I maintain my own private version of 'New Yorker of the Week' awards. The designees get no public accolade or acknowledgment... just a silent heads-up from me... some spare change occasionally, because most of my heroes are either under- or unpaid for their courage and humanity... but since I am a member of the economic underprivileged, I hesitate to insult them with my pathetic donations and instead offer a kind of prayer on their behalf... or literary-underground immortality in one of the poems I scatter like autumn leaves find their way to obscurity-- or maybe to some school-child's fall art-project where they will be briefly loved. I can't help myself.
Last week's winner was a homeless man, sleeping temporarily on the steps of a church on Varick Street. I would not have noticed him; it was late, it was beginning to rain…and the staggering numbers of men spending nights on the streets in the last few years has inured us all to the sidewalk population. They seem to have food; their daily panhandling income, they tell me, averages somewhere between $50 and $150-- more than most real musicians I know earn for a gig. They stay out of the shelters where their egos are filed and shaved down to a brand of humility that is more lethal than an overdose. These places are dirty and dangerous. Despite the rules and regulations, possessions are not protected and sleepers are subject to violent attacks from other occupants who refuse to take their meds and experience psychotic and hostile episodes.
My man had risen around midnight-- relative calm on the streets-- to relieve himself… because as we all know, there are no public restrooms in the city after dark. The homeless visit and even bathe in Grand Central, Port Authority, the various library branches, MacDonald's, those Starbucks stores which are kind enough to share their restroom combinations. But at night-- well, even the parks are curfewed. We have well-enforced dog-waste laws, but my son tells me in Soho and Tribeca there is so much human shit on the streets these days that business owners have had community meetings about this. One store recently built an outdoor boxlike structure for advertisements and artistic displays. Every day they had to shovel out the excrement and hose the receptacle down with disinfectant until they just gave up on the whole campaign. Coming home at 2 and 3 AM, I have many times seen men defecating at either end of the subway platforms.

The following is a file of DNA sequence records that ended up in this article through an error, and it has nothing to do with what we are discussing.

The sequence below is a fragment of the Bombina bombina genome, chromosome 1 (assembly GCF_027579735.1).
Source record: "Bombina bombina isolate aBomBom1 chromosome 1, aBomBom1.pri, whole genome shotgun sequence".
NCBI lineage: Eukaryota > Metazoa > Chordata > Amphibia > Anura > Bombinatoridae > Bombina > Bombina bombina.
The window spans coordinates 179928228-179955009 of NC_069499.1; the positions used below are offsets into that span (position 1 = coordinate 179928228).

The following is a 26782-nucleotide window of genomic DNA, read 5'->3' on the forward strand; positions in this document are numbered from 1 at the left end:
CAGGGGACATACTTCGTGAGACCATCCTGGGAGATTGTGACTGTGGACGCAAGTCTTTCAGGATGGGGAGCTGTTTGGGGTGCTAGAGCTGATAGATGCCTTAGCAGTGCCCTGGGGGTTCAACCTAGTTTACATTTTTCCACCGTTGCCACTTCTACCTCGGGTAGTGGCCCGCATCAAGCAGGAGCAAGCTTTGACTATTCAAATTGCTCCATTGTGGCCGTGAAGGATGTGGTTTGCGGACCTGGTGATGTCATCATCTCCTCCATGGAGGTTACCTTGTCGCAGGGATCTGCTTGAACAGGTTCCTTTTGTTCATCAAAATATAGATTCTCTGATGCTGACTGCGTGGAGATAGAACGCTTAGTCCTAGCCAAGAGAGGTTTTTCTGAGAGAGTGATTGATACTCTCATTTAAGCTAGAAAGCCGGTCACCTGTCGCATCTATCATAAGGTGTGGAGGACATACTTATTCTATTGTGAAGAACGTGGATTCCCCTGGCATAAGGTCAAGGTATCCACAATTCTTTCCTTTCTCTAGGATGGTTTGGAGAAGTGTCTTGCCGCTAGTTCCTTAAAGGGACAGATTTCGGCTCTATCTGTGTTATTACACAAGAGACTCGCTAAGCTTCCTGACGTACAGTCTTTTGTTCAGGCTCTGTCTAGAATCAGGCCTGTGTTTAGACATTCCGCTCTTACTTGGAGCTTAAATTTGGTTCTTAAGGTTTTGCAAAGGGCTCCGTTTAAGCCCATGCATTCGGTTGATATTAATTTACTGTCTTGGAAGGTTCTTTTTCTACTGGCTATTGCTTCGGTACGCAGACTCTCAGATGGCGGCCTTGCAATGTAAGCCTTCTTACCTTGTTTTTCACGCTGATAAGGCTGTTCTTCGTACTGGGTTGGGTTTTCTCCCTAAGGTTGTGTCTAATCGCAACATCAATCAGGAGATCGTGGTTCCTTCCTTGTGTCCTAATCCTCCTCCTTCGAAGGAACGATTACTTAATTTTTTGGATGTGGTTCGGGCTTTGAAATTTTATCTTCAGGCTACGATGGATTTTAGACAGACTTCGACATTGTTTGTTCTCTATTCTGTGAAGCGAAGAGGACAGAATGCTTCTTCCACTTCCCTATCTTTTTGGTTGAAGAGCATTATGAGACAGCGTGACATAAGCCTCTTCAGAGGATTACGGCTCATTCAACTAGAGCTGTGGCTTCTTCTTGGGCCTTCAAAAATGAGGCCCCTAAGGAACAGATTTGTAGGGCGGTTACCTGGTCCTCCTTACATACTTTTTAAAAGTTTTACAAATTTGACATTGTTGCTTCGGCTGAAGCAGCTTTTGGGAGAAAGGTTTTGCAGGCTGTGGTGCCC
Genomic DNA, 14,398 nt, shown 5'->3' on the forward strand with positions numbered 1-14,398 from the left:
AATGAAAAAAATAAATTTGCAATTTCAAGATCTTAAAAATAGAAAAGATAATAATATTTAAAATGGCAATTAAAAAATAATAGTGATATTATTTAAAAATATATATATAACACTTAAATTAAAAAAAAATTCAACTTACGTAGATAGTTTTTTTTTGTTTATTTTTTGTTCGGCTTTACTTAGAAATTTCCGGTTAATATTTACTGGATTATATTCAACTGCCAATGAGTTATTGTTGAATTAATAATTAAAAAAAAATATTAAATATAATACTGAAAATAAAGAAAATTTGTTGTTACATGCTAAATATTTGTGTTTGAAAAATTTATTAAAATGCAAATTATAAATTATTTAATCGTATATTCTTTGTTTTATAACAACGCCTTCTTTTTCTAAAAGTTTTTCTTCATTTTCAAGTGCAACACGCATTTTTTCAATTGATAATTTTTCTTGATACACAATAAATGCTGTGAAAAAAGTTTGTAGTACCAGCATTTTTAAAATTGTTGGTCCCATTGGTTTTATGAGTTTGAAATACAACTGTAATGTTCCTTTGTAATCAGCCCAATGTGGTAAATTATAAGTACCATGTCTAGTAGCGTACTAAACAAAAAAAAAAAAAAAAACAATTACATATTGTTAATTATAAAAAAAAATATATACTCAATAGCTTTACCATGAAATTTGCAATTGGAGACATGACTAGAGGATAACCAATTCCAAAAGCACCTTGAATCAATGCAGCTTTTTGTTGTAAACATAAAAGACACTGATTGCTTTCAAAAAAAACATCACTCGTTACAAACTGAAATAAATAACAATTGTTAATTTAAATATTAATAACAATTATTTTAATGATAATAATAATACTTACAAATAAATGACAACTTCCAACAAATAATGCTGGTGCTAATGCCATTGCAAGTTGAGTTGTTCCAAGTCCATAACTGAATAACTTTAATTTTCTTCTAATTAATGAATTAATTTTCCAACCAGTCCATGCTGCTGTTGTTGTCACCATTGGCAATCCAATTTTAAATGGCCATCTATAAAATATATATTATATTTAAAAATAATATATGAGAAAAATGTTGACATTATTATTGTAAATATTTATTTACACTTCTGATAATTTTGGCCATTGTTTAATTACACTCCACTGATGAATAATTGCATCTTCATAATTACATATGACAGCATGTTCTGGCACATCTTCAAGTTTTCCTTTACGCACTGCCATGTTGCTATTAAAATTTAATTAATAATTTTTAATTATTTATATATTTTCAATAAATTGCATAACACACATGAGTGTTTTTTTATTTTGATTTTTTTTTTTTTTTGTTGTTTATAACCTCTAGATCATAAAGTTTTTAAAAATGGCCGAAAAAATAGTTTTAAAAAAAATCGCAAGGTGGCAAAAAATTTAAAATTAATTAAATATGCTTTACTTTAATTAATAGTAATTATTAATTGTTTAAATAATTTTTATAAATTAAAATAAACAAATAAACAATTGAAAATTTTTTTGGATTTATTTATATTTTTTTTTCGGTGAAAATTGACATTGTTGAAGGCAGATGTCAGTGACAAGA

So my man squatted quietly at the edge of the steps, and with his head bowed, stood carefully to clean himself with the pages of an old paperback novel. I resisted the urge to see the title… but some passing young couples who witnessed his naked butt in the lamplight shadow-- well, they gasped and sniggered and pointed. The thing was-- he was tall-- like a basketball player… and his sinewy legs and butt were so perfect and beautiful, and the grace of his rising, and even the way he pulled up his layered pants and fixed his clothing-- well, it took my breath away. The sheer aesthetic reality of this man, trying to avoid falling into the cracks of the shelter treadmill, the humiliation and the consideration with which he waited until dark, until the traffic was moving, how he tried to avoid spectators… how his little pile of possessions was so neatly wrapped. He was not that far from being a boy; I could imagine his mother, who loved him, or maybe failed to love him and care for him… the women he could have had, in another version of the story… an athlete-- a star… it broke my heart.